Centenary of the Flexner report
In January 1909, Abraham Flexner started at Tulane University in New Orleans a series of visits and research to 155 medical schools in the United States and Canada. The objective was to evaluate the quality of these schools regarding: admission requirements, size and training of the teaching staff, budget and support taxes of the institution, quality and adequacy of the laboratories as well as the relationship between school and hospitals. Flexner examined all schools under the patronage of the Carnegie Foundation for Advancement of Teaching, which was attending a request of the American Medical Association, through the Council on Medical Education (CME).
Flexner was the sixth son of a nine brother Jewish immigrant family. Born in November 13th 1866 in Louisville (Kentucky), he died in September 21st 1959 in Falls Church, Virginia. He studied in Louisville and graduated in humanities from Johns Hopkins University and then returned to his hometown. In 1906, he joined Harvard University, but did not conclude his post-graduation studies, going to study in Berlin. From 1912 to 1927, Flexner worked at the General Education Board, founded in 1902 by John D. Rockfeller.
In his classic evaluation report, Flexner concluded that only 31 schools presented conditions to work, as in all others the students did not have a previous preparation; there were no laboratories nor a relationship between scientific education and clinic work; the professors did not have any control under the university hospitals, the curriculum were not standardized and the teaching was purely commercial. Johns Hopkins, described as a "medical education model" was the base to his recommendations, highlighting the following criteria: admission after secondary school diploma and at least two years of academic studies; the course should be extended for four years and its content decided by the CME. According to his recommendation, the private school should be closed or incorporated to the existent universities; clinic professors designated to full time; the teaching should be linked to research and the professional exercise controlled by the medical corporation.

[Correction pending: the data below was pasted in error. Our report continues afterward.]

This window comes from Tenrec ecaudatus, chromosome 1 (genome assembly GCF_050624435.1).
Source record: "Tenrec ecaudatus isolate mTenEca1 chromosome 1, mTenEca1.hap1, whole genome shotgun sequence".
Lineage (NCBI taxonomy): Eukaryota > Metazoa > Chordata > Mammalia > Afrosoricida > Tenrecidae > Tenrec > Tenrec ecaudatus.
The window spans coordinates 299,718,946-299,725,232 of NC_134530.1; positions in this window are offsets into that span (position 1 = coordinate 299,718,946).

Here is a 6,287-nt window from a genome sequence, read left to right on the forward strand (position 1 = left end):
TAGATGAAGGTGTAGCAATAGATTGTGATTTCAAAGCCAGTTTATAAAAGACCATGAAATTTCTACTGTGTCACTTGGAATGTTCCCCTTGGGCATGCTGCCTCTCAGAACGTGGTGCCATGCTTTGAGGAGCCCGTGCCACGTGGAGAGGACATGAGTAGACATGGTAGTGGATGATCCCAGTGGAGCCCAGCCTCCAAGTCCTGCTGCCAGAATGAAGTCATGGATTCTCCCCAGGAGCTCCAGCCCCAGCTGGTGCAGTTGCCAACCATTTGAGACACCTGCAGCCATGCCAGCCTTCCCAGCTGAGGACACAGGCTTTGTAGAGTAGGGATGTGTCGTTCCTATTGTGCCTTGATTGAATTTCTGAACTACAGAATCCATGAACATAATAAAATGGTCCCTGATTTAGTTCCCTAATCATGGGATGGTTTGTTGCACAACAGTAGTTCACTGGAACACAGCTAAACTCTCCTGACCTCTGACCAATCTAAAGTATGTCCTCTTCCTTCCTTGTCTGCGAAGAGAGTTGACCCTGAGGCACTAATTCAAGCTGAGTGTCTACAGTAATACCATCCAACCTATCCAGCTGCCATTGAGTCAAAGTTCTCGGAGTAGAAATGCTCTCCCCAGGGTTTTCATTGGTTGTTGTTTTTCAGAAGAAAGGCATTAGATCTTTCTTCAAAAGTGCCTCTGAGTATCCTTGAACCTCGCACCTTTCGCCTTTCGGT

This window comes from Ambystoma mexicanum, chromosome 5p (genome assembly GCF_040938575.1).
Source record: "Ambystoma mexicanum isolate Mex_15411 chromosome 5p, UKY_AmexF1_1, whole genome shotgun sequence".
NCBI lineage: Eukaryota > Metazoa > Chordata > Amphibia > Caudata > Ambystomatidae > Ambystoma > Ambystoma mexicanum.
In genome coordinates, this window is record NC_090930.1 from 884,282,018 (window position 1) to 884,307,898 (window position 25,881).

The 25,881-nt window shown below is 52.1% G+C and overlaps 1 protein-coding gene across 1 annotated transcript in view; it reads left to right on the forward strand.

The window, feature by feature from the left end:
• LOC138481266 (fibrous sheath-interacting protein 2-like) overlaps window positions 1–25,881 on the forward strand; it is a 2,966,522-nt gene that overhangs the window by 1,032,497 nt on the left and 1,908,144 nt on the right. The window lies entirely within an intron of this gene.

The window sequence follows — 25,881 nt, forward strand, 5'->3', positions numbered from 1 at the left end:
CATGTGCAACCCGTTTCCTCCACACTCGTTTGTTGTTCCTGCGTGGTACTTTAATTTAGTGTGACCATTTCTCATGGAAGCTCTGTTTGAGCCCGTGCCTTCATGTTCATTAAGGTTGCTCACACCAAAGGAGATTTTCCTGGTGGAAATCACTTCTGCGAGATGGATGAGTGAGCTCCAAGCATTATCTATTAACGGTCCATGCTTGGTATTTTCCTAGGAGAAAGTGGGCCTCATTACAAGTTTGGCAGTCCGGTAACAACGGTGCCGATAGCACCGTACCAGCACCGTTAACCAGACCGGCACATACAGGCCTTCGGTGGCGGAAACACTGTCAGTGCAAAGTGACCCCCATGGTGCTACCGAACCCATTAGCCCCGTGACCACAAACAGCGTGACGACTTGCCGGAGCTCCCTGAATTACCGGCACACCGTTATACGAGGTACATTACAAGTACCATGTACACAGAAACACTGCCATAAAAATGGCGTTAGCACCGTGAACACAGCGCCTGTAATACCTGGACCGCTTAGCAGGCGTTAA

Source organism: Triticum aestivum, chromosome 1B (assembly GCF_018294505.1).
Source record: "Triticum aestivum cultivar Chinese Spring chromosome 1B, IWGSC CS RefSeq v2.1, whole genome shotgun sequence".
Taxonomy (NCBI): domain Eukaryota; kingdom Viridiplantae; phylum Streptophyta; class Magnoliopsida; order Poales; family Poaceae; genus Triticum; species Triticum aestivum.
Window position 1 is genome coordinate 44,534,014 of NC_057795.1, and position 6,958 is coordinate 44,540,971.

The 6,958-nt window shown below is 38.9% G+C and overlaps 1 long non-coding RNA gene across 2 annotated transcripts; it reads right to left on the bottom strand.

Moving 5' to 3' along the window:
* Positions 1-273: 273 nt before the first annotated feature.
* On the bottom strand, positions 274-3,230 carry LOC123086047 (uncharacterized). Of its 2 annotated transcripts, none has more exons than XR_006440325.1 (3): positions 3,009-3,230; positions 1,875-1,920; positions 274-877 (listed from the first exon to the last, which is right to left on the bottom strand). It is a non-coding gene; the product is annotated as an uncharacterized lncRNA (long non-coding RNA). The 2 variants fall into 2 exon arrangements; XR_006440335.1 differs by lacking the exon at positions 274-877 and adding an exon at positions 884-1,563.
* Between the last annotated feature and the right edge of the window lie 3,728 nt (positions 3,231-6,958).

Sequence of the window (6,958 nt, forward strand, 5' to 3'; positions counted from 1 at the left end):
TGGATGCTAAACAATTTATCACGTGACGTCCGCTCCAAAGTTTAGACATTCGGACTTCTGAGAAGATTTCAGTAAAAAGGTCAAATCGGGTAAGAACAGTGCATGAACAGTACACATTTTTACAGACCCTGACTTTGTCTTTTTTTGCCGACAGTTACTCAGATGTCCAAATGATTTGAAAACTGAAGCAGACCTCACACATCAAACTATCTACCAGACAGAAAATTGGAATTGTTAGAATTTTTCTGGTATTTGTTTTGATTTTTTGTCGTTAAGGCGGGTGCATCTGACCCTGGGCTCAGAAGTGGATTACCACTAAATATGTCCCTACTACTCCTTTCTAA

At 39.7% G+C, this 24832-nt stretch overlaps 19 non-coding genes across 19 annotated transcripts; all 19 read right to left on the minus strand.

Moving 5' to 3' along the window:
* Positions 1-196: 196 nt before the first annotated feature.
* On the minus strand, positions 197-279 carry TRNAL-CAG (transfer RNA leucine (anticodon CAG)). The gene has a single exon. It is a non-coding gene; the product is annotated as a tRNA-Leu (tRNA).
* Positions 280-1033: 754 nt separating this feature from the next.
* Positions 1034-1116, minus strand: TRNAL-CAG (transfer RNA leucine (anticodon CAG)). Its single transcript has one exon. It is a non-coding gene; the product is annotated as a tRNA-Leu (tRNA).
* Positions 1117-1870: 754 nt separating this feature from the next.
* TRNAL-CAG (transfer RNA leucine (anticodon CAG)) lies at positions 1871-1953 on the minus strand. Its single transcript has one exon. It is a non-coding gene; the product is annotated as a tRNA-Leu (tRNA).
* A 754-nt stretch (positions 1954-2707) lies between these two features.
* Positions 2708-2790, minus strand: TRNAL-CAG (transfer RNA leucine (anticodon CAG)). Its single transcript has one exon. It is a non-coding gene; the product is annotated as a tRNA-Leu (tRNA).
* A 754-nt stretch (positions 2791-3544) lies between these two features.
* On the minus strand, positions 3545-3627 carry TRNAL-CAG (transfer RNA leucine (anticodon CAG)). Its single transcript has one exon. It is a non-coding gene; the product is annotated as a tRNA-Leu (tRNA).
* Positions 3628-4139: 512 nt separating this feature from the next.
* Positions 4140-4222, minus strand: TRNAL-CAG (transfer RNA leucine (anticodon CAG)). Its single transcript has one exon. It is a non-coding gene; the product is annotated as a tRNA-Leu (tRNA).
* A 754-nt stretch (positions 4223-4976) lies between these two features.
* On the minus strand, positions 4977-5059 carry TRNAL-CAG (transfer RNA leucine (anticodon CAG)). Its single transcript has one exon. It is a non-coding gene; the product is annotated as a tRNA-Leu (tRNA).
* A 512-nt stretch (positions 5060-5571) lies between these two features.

The impact of the Report was evident: in the period of 1910 to 1922 the number of medical school in the USA decreased from 131 to 81; five out of seven afro-descendants schools were closed, as well as three women-only schools. From 1910 to 1920, 16 homeopathic schools were closed turning into biomedical schools.
Recent analysis reveals that, although Flexner defended "scientific rigor and the standardization of the medical education", he also highlighted that: the training, the quality and the quantity of medical education should respond to the needs of the society; doctors have a social obligation with the disease prevention and health promotion and should receive enough training to accomplish with such demands. Also the collaboration between the academic medicine and community's public health results in benefits to both sides.
More than celebrating the centenary of the document "Medical Education in the United States and Canada: A Report to the Carnegie Foundation for the Advancement of Teaching" that went through the 20th century up until us, it is important to critically reflect on its legacy and try to progress in the construction of a health sector of public and collective interest.
Everardo Duarte Nunes